The plight of the poor comic book fan is a lamentable one. New books pop out from companies big and small every week, and magically wing their way to your local comics emporium. They taunt your impecunious self from the shelves, their inviting covers sullied by that capitalist formality known as a “price”. It’s easy to get discouraged. That fistful of dollars you scraped together by eating ramen for a month doesn;t go very far in a world of $3.00+ pamphlets and $20 trades.
And this is how you come to miss out on books that yo’ve been waiting for, getting excited for, even craving. Stop going to the comic shop, and everything ends up passing you by. Books you’ve been following for years start slipping past you, new gems you should be discovering come and go without being noticed.
This is how I ended up missing Suburban Glamour when it was originally published.
See, we here at the Successless Comics Blog are big fans of Phonogram, the music-as-magic Britpop exegesis in comics form by Kieron Gillen and Jamie McKelvie. Gillen’s story dug deep into the troughs of nostalgia and critical appreciation for one’s past, ably aided by McKelvie’s stark and delicious ligne claire artwork. Throw in a giant helping of Britpop minutiae, and you have a recipe for excellence. The resulting 6-issue series was a sure success on all levels, and I look forward to the ofrthcoming follow-up with baited breath.
But While I waited, I noticed that McKelvie had a solo book due out soon! Not to tortue the Phonogram band metaphor too much, but I wondered if it would be a breakout solo release by a capable collaborator, or a side project doomed to languish in obscurity and mediocrity. I was pretty sure the art would kick ass, either way.
Then I went broke and missed it when it was published. Fortunately, Half Price Books in Capitol Hill came to the resuce this weekend, and I scored a full run for hlaf off the cover price. A little tattered, but here at Successless, we know comics are for reading, not collecting.
I wasn’t sure exactly what to expect. The title Suburban Glamour, and the fashionable young characters gracing the hip covers made me think it would continue in Phonogram’s music/fashion/youth culture obsessive tradition, and I was partly right. But there’s a lot more to it than that. Take the word Glamour in the title, for instance. We typically associate the word with style and fashion, but it’s original meaning was more closely related to magic, witchcraft, and enchantment.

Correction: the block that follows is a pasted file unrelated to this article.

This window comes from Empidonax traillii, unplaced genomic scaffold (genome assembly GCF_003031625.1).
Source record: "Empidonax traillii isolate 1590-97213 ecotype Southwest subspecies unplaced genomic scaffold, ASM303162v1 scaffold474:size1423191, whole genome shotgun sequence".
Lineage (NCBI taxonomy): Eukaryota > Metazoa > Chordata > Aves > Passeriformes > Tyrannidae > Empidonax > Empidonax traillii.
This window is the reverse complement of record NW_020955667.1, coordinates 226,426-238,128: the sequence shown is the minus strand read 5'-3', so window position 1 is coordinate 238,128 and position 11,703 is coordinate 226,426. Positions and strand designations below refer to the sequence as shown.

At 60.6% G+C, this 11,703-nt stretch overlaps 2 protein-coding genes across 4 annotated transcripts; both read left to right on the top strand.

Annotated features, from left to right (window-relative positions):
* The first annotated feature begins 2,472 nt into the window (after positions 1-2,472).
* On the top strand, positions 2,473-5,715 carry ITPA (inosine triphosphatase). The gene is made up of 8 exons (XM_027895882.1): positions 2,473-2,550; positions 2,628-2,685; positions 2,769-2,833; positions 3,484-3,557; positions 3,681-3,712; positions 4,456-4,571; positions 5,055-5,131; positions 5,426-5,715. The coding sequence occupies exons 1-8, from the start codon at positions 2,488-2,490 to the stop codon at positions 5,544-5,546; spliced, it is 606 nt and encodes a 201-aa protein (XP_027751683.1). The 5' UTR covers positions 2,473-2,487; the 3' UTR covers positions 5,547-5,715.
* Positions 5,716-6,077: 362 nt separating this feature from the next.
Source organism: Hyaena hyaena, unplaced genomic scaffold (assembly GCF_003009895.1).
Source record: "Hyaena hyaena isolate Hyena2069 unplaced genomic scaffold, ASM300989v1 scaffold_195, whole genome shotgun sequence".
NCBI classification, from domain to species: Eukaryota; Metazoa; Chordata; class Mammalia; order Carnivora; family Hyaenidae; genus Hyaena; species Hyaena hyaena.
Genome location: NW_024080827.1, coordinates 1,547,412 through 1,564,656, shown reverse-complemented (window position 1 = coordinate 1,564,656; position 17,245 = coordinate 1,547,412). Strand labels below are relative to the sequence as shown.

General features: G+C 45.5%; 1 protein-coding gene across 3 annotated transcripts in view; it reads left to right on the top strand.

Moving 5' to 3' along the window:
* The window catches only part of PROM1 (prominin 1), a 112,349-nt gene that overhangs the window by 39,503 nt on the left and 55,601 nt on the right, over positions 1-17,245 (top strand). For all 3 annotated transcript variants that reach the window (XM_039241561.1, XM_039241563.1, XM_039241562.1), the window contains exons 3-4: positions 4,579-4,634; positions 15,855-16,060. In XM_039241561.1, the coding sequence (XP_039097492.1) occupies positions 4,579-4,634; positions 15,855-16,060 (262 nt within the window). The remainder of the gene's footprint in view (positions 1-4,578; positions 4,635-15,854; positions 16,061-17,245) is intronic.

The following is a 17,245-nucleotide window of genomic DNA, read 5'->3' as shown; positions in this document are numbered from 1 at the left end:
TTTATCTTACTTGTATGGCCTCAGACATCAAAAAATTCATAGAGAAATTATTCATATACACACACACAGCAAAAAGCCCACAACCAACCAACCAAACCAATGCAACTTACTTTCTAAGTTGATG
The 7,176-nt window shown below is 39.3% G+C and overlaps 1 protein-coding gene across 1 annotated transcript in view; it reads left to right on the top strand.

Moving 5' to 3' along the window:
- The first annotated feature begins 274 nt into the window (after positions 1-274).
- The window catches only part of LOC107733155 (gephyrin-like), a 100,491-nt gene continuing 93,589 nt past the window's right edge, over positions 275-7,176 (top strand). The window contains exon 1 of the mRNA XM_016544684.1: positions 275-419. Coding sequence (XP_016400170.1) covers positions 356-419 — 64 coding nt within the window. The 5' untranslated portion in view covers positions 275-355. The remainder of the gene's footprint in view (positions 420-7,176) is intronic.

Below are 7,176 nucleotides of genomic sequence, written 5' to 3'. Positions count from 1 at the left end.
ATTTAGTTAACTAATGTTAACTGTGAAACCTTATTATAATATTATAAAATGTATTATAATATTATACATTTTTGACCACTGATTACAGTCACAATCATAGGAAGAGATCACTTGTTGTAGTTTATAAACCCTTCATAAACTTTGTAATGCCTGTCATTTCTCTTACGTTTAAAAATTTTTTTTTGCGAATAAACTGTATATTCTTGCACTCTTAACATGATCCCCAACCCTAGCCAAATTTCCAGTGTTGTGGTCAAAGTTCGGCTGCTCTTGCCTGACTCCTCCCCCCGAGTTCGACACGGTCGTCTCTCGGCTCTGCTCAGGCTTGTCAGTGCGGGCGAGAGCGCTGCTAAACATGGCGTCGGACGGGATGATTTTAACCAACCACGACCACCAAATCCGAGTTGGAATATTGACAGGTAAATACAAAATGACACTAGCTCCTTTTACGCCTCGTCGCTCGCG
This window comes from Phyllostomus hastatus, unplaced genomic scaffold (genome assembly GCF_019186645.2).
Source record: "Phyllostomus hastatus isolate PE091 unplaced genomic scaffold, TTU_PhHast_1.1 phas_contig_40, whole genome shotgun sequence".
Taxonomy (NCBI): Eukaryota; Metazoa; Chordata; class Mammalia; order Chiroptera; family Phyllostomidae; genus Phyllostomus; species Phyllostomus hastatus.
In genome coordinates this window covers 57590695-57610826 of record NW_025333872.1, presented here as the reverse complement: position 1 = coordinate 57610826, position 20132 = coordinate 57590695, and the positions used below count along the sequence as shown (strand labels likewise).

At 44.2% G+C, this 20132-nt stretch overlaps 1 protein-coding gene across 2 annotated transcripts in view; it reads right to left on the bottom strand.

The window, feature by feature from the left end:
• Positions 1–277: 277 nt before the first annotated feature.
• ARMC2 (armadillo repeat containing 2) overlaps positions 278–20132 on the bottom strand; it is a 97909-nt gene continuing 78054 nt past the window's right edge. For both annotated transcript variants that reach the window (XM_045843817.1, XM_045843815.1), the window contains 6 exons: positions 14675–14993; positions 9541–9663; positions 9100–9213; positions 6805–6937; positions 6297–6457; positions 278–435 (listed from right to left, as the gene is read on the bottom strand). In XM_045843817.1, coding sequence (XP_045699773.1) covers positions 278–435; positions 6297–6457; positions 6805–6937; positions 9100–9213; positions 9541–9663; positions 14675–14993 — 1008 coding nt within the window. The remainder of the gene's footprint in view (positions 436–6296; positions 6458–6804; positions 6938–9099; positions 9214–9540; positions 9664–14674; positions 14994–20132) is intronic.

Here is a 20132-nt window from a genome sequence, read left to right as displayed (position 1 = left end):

The first issue works this wordplay rather nicely, starting out like a teenage melodrama, repletewith hip students mourning the suburban doldrums they’re trapped in, attending parties and ditchng school. The title appears totally appropriate in the mundane, modern sense of the word. Then things get weird, of course.
This is no simple disaffected suburban youth story, but a tale that combines that youthful ennui with the epic fantasy and fairy tales you would be expecting if you paid attention to obscure definitions of words like glamour. Imaginary friends from chilhood return to life, mystical creatures appear in the night, and long lost fairy worlds come crashing into the normal reality of the teenage protagonists, turning their lives predictably upside down. Once concerned with being slipped drugs at a party, and the viability of a career as a rock star, they are now faced with possibly fatal battles and life-altering revelations.
It’s a surprising twist to the first issue, and handled rather well. Afterwards, the story plays out quickly, if a little predictably. The mysterious stranger who seems to know what’s going on turns out to be involved in exactly the way you would expect. The otherworldly and mundane dilemmas dovetail nicely into moments of personal growth that seem a little too tidy at times. Overall, while it lacks the meta-narrative complexity and nuance of Phonogram, Suburban Glamour is a solidly told tale, gorgeously illustrated. The trade is out now, and for only $9.99, it’s well worth picking up, assuming you’re not as broke as some of us *ahem*.3 comments | Categories: Artists, Reviews, Seattle, Whine, Complaining, & Griping | Permalink